Fair and Just Courts

What’s at Stake in the Supreme Court’s Fair Housing Case?

Although the case hasn’t gotten as much mainstream press attention as the forthcoming blockbuster rulings on marriage and on the ACA, the Supreme Court will be issuing a crucial decision on fair housing in the next few weeks in Texas Department of Housing and Community Affairs v. Inclusive Communities Project. A bad decision would reverse decades of positive decisions and progress in  fair housing.

As our nation learned during the riots of the 1960s, and is tragically re-learning today, segregation in housing is both a major cause and effect of our urban problems and inequality. Partly in response, Congress enacted the Fair Housing Act in 1968, with the explicit purpose to “provide, within constitutional limitations, for fair housing throughout the United States.” For almost four decades, every appellate court that has considered the issue and the Department of Housing and Urban Development (HUD) under both Republican and Democratic administrations have interpreted the Act to prohibit conduct that has a discriminatory effect based on race, color, religion, gender, disability, or familial status without a good justification. The issue in Texas Department is whether the Court will overturn that standard and rule that you don’t have a case under the Fair Housing Act unless you can prove specific intent to discriminate.

Why is this important? On a practical level, requiring proof of intent will make fair housing enforcement much more difficult; as one court noted, “clever men may easily conceal their motivations.” More broadly, discrimination and segregation often result from policies that may not be motivated by specific bad intent but that build on historic and systemic patterns of discrimination and lock out racial and other minorities. The “disparate impact” test, which is the legal term for the standard based on unjustified discriminatory effects, has helped combat that problem.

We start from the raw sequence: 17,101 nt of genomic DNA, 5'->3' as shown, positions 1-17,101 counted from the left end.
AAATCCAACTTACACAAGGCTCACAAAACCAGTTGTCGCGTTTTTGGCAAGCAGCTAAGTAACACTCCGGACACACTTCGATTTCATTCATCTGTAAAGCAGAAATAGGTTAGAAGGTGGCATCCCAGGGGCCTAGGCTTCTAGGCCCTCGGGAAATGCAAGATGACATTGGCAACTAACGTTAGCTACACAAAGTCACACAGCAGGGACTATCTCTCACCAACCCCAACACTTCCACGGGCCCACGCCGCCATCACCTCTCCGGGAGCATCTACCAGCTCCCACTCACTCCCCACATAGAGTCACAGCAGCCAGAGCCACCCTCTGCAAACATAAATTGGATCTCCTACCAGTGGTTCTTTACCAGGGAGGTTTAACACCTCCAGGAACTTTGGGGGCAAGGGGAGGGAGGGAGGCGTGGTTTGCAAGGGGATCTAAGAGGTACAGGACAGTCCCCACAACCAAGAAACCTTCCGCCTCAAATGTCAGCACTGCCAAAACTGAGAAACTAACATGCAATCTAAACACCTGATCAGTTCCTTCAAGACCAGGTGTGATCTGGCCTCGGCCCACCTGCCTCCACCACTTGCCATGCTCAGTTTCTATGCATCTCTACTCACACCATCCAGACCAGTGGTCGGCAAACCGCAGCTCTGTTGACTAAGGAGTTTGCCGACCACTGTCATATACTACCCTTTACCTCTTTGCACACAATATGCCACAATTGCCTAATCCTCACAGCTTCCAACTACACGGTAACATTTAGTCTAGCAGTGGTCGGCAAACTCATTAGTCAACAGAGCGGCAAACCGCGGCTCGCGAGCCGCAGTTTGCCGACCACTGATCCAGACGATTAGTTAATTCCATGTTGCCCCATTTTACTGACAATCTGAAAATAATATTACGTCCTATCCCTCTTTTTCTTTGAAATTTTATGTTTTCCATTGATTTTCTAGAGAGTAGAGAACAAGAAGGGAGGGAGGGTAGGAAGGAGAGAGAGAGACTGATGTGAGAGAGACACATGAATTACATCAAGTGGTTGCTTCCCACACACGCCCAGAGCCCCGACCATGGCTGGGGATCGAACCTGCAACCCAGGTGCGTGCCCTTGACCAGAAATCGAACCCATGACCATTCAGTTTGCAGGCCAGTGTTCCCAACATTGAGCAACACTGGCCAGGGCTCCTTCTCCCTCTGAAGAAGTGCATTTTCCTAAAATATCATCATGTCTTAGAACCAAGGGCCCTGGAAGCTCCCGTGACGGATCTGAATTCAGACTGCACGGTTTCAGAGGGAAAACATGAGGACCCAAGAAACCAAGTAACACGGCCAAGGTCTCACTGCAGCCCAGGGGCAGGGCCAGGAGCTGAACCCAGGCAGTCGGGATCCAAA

For example, in one case a building policy that imposed a limit of two people per bedroom resulted in the effective eviction from a one-bedroom apartment of a young couple who had just had a child. The policy was challenged based on disparate impact. It turned out there was no good business justification for the policy, and 150 units were opened up for families with children as a result. Similar challenges to policies that excluded disabled veterans by requiring residents to have full-time jobs or zoning restrictions that excluded racial minorities by requiring large lot sizes have helped break down long-entrenched problems of discrimination and exclusion.

All eleven federal courts of appeal that have considered this issue since the 1970s have approved the disparate impact standard. As explained in a brief to the Supreme Court by former Republican and Democratic HUD appointees, HUD has also followed this standard for decades. As a former HUD official and career-long civil rights attorney, I know the importance of the disparate impact test. As I wrote in a law review article more than 35 years ago, “only by concentrating on effect can the issue of discrimination be realistically addressed at all.”